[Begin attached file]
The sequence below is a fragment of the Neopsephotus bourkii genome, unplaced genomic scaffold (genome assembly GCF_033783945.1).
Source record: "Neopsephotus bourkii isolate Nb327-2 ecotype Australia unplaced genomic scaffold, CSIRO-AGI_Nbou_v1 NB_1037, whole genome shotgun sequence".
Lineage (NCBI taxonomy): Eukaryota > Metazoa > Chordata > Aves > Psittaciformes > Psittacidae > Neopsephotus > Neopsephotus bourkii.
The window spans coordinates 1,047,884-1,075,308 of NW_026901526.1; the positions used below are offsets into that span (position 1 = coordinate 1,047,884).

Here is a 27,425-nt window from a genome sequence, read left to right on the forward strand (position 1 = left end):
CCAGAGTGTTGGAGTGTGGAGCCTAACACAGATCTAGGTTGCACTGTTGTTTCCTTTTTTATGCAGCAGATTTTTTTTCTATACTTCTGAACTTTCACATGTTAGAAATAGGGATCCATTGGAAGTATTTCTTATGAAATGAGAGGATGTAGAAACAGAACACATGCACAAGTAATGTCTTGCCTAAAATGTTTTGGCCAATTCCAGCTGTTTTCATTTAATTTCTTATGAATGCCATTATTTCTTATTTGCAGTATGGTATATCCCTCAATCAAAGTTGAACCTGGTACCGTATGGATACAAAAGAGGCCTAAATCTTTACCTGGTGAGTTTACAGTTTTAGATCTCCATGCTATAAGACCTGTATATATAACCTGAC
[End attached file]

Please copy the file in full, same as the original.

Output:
The sequence below is a fragment of the Neopsephotus bourkii genome, unplaced genomic scaffold (genome assembly GCF_033783945.1).
Source record: "Neopsephotus bourkii isolate Nb327-2 ecotype Australia unplaced genomic scaffold, CSIRO-AGI_Nbou_v1 NB_1037, whole genome shotgun sequence".
Lineage (NCBI taxonomy): Eukaryota > Metazoa > Chordata > Aves > Psittaciformes > Psittacidae > Neopsephotus > Neopsephotus bourkii.
The window spans coordinates 1,047,884-1,075,308 of NW_026901526.1; the positions used below are offsets into that span (position 1 = coordinate 1,047,884).

Here is a 27,425-nt window from a genome sequence, read left to right on the forward strand (position 1 = left end):
CCAGAGTGTTGGAGTGTGGAGCCTAACACAGATCTAGGTTGCACTGTTGTTTCCTTTTTTATGCAGCAGATTTTTTTTCTATACTTCTGAACTTTCACATGTTAGAAATAGGGATCCATTGGAAGTATTTCTTATGAAATGAGAGGATGTAGAAACAGAACACATGCACAAGTAATGTCTTGCCTAAAATGTTTTGGCCAATTCCAGCTGTTTTCATTTAATTTCTTATGAATGCCATTATTTCTTATTTGCAGTATGGTATATCCCTCAATCAAAGTTGAACCTGGTACCGTATGGATACAAAAGAGGCCTAAATCTTTACCTGGTGAGTTTACAGTTTTAGATCTCCATGCTATAAGACCTGTATATATAACCTGAC